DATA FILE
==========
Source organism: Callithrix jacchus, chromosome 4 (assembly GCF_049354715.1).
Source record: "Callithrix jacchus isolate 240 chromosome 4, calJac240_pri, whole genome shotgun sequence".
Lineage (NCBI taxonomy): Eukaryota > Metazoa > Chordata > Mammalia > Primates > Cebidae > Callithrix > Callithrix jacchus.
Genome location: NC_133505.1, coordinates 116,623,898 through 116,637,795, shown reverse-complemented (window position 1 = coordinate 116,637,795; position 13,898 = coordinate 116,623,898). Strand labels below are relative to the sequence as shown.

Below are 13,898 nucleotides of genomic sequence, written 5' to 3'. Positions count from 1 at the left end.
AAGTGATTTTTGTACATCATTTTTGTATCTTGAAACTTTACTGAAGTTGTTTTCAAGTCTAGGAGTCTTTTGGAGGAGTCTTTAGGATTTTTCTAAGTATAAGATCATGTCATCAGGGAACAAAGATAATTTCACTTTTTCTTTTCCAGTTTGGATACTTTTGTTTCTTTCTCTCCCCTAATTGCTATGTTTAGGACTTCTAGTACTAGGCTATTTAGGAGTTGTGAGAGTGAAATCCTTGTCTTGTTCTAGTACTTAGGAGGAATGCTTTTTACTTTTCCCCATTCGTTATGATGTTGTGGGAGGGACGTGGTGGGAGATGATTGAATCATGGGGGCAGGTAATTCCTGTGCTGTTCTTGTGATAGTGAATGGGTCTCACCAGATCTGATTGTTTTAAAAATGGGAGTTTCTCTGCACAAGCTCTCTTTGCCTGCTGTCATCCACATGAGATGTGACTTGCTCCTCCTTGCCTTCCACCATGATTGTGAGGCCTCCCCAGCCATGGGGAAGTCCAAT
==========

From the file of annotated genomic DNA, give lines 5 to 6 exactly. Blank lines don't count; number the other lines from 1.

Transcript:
Below are 13,898 nucleotides of genomic sequence, written 5' to 3'. Positions count from 1 at the left end.
AAGTGATTTTTGTACATCATTTTTGTATCTTGAAACTTTACTGAAGTTGTTTTCAAGTCTAGGAGTCTTTTGGAGGAGTCTTTAGGATTTTTCTAAGTATAAGATCATGTCATCAGGGAACAAAGATAATTTCACTTTTTCTTTTCCAGTTTGGATACTTTTGTTTCTTTCTCTCCCCTAATTGCTATGTTTAGGACTTCTAGTACTAGGCTATTTAGGAGTTGTGAGAGTGAAATCCTTGTCTTGTTCTAGTACTTAGGAGGAATGCTTTTTACTTTTCCCCATTCGTTATGATGTTGTGGGAGGGACGTGGTGGGAGATGATTGAATCATGGGGGCAGGTAATTCCTGTGCTGTTCTTGTGATAGTGAATGGGTCTCACCAGATCTGATTGTTTTAAAAATGGGAGTTTCTCTGCACAAGCTCTCTTTGCCTGCTGTCATCCACATGAGATGTGACTTGCTCCTCCTTGCCTTCCACCATGATTGTGAGGCCTCCCCAGCCATGGGGAAGTCCAAT